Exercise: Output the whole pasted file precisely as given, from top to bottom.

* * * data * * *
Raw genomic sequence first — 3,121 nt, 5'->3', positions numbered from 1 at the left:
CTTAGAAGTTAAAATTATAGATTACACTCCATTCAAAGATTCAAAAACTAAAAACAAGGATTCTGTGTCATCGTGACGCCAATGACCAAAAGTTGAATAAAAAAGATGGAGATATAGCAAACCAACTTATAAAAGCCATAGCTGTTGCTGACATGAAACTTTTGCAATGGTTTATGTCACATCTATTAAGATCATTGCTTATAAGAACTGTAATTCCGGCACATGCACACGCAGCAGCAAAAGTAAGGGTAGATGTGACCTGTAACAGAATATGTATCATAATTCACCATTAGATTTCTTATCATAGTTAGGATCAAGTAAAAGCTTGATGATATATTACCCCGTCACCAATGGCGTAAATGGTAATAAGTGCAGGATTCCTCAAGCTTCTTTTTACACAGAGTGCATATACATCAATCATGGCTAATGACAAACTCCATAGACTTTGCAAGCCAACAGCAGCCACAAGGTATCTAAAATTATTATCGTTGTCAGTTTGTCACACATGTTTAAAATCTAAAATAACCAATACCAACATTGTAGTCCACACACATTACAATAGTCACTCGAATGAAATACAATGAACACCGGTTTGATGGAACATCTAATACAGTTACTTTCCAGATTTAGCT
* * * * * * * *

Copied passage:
Raw genomic sequence first — 3,121 nt, 5'->3', positions numbered from 1 at the left:
CTTAGAAGTTAAAATTATAGATTACACTCCATTCAAAGATTCAAAAACTAAAAACAAGGATTCTGTGTCATCGTGACGCCAATGACCAAAAGTTGAATAAAAAAGATGGAGATATAGCAAACCAACTTATAAAAGCCATAGCTGTTGCTGACATGAAACTTTTGCAATGGTTTATGTCACATCTATTAAGATCATTGCTTATAAGAACTGTAATTCCGGCACATGCACACGCAGCAGCAAAAGTAAGGGTAGATGTGACCTGTAACAGAATATGTATCATAATTCACCATTAGATTTCTTATCATAGTTAGGATCAAGTAAAAGCTTGATGATATATTACCCCGTCACCAATGGCGTAAATGGTAATAAGTGCAGGATTCCTCAAGCTTCTTTTTACACAGAGTGCATATACATCAATCATGGCTAATGACAAACTCCATAGACTTTGCAAGCCAACAGCAGCCACAAGGTATCTAAAATTATTATCGTTGTCAGTTTGTCACACATGTTTAAAATCTAAAATAACCAATACCAACATTGTAGTCCACACACATTACAATAGTCACTCGAATGAAATACAATGAACACCGGTTTGATGGAACATCTAATACAGTTACTTTCCAGATTTAGCT